When it comes to mixing consoles, the digital revolution has firmly and forever changed the way we approach live sound, especially touring engineers. One of the key features is the ability to totally recall all the console settings from a previous show which enables us to evolve a mix over time rather than build it from scratch every day.
However, if you’re not in the fortunate position of being able to travel with your own console or specify the same model at every show, then you’ll probably end up using a varying assortment of house consoles from different manufacturers and soon discover that this great feature isn’t always available to you.
The problem is that there’s currently no way to transfer a show file from the console of one manufacturer to another; you might even struggle to transfer a file between consoles from the same manufacturer (especially if you’re working with older hardware or software). It means you can quickly go from using a mature show file one day to having to build your mix from scratch the next.
But why isn’t it possible to transfer show files between manufacturers? A show file is just a bunch of numbers – numbers that represent the state of all the controls on a console as well as all the signal routing, effects, snapshots and parameters which comprise the modern mix – so surely it should be relatively straight forward to translate all these values between different consoles? This is the challenge I have set myself as I attempt to create: The Universal Show File.
Before you get too excited, this isn’t going to be some kind of clever computer program that effortlessly translates the settings of one manufacturer’s console to another. In fact, it’s a slightly more low-tech approach in the form of a spreadsheet.
Those who are old enough to remember analog console recall sheets will recognize the core of the same idea here. The key difference is that rather than recalling the settings to the same console, we’ll be recording the settings in such a way as to enable them to be translated to any other console (even an analog one).
So, let’s start by taking a look at the range of digital consoles currently available. The “big six” manufacturers I come across on a regular basis are Allen & Heath, Avid, DiGiCo, Midas, Soundcraft, and Yamaha. Additional manufacturers include Behringer, Mackie, PreSonus, QSC, Roland and TASCAM, and in my travels I’ve also come across consoles from CADAC, Innovason, Lawo, SSL and Studer, so straightaway we have at least 17 different systems to navigate.
However, for the sake of simplicity (and my sanity) I’ll be referring to the big six whenever I say “all consoles” – but the principles discussed should easily translate to any console.
Clarifying The Process
Before we start, there are a few caveats we need to establish in order to clarify the process we are about to undertake. The aim isn’t to slavishly record the exact values as they appear on the source console or show file. We’re going to be translating all the pertinent values to a universal format which should more easily enable them to be transcribed to a different console.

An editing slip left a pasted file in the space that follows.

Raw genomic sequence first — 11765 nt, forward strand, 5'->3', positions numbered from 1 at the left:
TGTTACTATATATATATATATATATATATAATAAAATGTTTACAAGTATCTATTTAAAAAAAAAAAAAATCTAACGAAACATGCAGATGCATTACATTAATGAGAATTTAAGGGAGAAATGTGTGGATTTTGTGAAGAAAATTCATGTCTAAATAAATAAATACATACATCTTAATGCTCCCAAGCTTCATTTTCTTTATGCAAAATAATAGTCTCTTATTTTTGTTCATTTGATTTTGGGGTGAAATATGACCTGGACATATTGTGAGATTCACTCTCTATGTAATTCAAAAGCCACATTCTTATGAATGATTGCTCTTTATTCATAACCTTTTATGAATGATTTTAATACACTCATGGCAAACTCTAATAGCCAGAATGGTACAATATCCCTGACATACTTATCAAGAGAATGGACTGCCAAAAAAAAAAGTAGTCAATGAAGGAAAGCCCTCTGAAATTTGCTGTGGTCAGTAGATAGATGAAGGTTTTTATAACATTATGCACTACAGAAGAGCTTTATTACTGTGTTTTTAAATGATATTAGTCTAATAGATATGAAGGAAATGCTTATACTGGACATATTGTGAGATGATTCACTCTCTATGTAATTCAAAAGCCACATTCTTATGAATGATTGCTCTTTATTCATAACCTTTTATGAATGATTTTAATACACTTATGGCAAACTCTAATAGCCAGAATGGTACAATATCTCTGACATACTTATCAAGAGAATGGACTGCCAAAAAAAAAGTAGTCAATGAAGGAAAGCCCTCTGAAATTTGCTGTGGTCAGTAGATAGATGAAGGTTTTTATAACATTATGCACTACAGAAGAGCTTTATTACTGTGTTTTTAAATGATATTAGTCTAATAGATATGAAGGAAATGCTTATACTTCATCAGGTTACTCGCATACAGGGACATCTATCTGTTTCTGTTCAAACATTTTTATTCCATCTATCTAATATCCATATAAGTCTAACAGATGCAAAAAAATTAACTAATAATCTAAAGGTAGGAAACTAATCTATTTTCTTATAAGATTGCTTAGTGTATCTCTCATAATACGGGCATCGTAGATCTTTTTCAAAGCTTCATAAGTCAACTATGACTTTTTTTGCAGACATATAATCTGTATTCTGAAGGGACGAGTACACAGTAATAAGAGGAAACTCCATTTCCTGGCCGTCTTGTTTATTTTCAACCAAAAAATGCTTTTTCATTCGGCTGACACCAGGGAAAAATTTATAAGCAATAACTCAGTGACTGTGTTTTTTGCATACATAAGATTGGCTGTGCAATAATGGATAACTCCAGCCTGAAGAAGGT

Therefore, it’s important that we distinguish between the values that are absolute and those that are relative. Absolute values are those that will always be the same on different consoles whereas relative ones are defined by their context and will require a degree of translation. For example, a delay or the ratio setting on a compressor will always be absolute while an input gain or gate threshold are more likely to be relative.
We’ll also be avoiding any features that are unique to a specific console or manufacturer. This includes various types of “analog warmth” and tube emulation as well as supplementary equalization and sidechain functionality. If it doesn’t exist on all consoles then it isn’t universal and thus is beyond the scope of this project.
The reason we’re using a spreadsheet to represent all the values is because it enables us to place the data into columns representing individual channels and rows detailing each parameter. This is organized in a logical sequence, from the microphone preamp at the top to the fader at the bottom, to represent a familiar channel strip that should enable us to make better sense of what is going to be a large grid of numbers.
Let’s start at the top of the channel with the preamp and our old friend the input gain. If we look at the “big six” manufacturers, the gain range available can be anything from 50 to 80 decibels between various negative and positive values, which isn’t easy to translate. We could be really clever and figure out the gain in terms of the electrical voltage (i.e., dBv or dBu values), but this information can be difficult to find (trust me I’ve tried) so I’m going to fall back on an old trick I used on analog consoles – use the corresponding clock face values.
So, all we have to do is note the clock face value that corresponds to the position of the rotary control as if it were the hour hand – using half past and quarter past where necessary to get a suitably accurate value – so in the example provided in Figure 1, we would type it in as 11.30. This may seem like an oversimplification, but you might be surprised just how consistent the gain settings are when referenced this way.